How can we model these four Configuration Dimensions using Configuration Items to get something more concrete? The Configuration Dimension are modeled as file system folders while the Configuration Items are stored as files which results in the following picture

`-- at
    `-- fat
        |-- george
        |   |-- functional
        |   |   `--
        |   `-- smoketest
        |       |--
        |       `-- user.csv
        `-- user.csv

In addition, we imprint the following semantics

  • are merged from the leaf directory upwards where the first property definition wins (aka write-once)
  • are searched from the leaf directory upwards where the first hit wins

By now we defined four Configuration Dimensions, Configuration Items and a strategy to load them. The one thing missing in the setup is the qualified name of the Scala script to be executed. The following convention is used to derive the Scala script name from the given configuration information${application}.${tenant}.${scope}.Test

Configuration Example

The previous chapter sounded a bit abstract – let’s look at an example to clarify things. Assume that we want to execute a functional test representing George Online Banking hitting Austria’s FAT system. In order to execute the test the following command line would be used

ant -Dtenant=at -Dapplication=george -Dsite=fat -Dscope=functional clean run

The Ant script determines the fully qualified name of Scala class as The Gatling script picks up the following configuration items

  • The are merged upwards from
    • at/fat/george/functional/
    • at/fat/george/
  • The credentials are taken from at/fat/user.csv

Going Functional

A few weeks later we did a large refactoring introducing Data Transfer Objects (DTOs) for all REST endpoints instead of exposing the internal data model. While this was largely a mechanical task aided by the IDE we could accidentally change some part of JSON payload. That becomes an issue when dealing with mobile applications since they are much harder to update. Consequently the next question came up: “What about having a REST client which walks the various REST endpoints every morning to see if the JSON responses have changed?!”

Well, we already have a REST client which walks the various REST endpoints so we just have to capture the JSON responses and compare them with a set of recorded templates. How hard can it be?!

Looking closely at the task at hands shows that the following functionality is required

  • Remove some parts from the JSON response, e.g. lastLoginDate
  • Pretty-print the JSON response to cater for human-readable comparison
  • Save the final JSON response using a meaningful name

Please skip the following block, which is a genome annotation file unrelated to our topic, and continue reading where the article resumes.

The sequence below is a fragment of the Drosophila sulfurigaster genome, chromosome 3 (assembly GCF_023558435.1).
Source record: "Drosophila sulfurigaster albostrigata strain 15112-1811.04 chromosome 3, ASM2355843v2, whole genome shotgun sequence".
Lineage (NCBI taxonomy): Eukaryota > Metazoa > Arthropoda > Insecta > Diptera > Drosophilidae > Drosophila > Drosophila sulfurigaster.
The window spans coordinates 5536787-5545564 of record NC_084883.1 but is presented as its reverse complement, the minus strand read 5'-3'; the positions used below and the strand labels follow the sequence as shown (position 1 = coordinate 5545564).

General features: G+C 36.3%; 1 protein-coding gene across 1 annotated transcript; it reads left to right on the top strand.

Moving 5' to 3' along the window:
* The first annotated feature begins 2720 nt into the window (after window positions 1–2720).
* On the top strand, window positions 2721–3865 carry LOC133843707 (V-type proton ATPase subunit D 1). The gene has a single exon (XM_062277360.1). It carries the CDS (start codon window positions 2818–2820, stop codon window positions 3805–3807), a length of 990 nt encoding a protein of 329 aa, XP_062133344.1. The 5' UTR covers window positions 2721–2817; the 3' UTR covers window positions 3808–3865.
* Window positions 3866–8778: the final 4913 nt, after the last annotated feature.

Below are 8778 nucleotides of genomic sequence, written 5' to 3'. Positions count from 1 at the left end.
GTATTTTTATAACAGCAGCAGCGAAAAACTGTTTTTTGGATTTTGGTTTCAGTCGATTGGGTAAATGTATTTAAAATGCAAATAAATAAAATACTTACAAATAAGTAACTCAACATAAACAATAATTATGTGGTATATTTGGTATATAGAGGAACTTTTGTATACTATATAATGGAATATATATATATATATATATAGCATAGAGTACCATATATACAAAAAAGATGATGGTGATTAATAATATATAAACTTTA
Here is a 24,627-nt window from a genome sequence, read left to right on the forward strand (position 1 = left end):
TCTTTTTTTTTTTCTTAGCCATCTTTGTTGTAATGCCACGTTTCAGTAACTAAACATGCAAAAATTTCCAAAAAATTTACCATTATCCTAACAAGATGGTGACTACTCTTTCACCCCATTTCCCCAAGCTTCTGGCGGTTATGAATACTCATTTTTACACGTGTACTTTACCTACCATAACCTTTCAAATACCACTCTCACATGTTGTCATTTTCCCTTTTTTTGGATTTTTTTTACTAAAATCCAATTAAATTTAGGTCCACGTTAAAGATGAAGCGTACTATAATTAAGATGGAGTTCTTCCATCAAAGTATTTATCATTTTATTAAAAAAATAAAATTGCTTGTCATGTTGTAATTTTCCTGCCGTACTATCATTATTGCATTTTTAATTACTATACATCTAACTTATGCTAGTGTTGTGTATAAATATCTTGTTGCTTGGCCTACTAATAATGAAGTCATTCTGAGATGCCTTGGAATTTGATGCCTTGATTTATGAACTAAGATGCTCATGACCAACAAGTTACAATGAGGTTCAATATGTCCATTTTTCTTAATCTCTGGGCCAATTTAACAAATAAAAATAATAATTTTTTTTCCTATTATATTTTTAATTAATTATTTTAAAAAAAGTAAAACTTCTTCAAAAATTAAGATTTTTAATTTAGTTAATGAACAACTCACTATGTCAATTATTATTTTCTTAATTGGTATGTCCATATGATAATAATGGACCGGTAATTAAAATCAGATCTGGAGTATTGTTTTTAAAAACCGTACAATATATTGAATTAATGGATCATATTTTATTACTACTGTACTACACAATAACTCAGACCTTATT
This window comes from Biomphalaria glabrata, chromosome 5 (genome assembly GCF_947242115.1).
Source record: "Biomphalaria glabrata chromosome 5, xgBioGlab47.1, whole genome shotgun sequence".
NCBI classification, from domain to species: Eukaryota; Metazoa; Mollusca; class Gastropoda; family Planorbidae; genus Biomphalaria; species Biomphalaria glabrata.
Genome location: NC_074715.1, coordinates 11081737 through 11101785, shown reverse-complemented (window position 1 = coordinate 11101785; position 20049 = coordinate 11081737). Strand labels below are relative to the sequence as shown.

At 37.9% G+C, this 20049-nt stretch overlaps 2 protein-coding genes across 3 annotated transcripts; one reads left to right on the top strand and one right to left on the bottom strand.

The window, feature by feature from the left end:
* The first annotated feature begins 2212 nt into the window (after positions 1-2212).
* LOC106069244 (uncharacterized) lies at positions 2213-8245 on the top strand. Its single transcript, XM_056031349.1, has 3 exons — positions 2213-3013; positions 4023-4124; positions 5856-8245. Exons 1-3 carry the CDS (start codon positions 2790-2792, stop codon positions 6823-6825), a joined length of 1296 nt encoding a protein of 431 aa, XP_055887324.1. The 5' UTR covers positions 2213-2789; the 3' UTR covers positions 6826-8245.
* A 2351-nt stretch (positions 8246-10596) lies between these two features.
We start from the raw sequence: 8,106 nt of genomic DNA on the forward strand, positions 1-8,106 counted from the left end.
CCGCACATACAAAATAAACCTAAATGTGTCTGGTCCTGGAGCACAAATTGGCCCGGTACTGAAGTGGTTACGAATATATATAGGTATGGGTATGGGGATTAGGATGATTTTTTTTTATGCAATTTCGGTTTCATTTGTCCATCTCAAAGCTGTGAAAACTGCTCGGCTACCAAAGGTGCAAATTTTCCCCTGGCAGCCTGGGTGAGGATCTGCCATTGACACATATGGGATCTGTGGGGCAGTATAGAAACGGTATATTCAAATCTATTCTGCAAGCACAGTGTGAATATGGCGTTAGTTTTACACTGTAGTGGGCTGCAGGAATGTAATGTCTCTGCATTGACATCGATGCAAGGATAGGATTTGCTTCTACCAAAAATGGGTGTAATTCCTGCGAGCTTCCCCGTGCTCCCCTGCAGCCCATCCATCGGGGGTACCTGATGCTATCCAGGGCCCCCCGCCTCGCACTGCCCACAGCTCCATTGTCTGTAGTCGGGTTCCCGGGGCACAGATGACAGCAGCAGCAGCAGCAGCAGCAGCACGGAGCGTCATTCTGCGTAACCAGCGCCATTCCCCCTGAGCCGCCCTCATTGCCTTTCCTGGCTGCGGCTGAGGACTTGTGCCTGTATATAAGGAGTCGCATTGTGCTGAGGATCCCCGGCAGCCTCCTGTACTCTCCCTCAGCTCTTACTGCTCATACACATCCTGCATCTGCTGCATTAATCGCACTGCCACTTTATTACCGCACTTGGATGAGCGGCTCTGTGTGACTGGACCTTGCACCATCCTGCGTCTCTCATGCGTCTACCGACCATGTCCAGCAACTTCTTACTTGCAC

• Add a switch to distinguish between functional and performance tests
  • Compare between the current and expected responses

We decided to move the JSON handling into a separate project [4] – implementing it in Scala turned out to be harder than expected due to our (well, actually my) limited Scala skills. An example of the updated Scala implementation is shown below:

object GeorgeAccounts {

  val get = exec(http("my/accounts")
    .header("Authorization", "bearer ${token}")
    .header("X-REQUEST-ID", UUID.randomUUID.toString())
    .queryParam("_", System.currentTimeMillis())
    .exec(session => {
      val userId: String = session.get("user").as[String]

Let’s have a closer look what’s happening here

  • The Gatling Check API allows to apply a JSON Path expression where the result is saved as lastResponse in the user session
  • The current user id is extracted into a userId value
  • The JSONResponseTool takes the JSON content, does the pretty-printing and stores the JSON content in the file system
  • Internally the JSONResponseTool builds a meaningful file name, e.g. “george-my-transactions-XXXXX.json”

This only leaves recording the expected responses and comparing them with the current JSON response which is actually implemented in the Ant script

ant -Dtenant=at -Dsite=fat -Dapplication=george clean record
ant -Dtenant=at -Dsite=fat -Dapplication=george clean verify

We intended to run the functional test every morning but it turned out that this approach is too fragile to be of practical use

  • The test users are not used exclusively by the Gatling tests but also for regular testing, e.g. a new payment order done by QA changes the JSON response
  • Most test environments are setup to import new transactions regularly thereby changing the JSON response for some good reason
  • Some of our REST endpoints do not implement strict ordering of list results

Let’s assume that this goes under “Lessons learned”. Having said that, this feature is still useful for verifying a deployment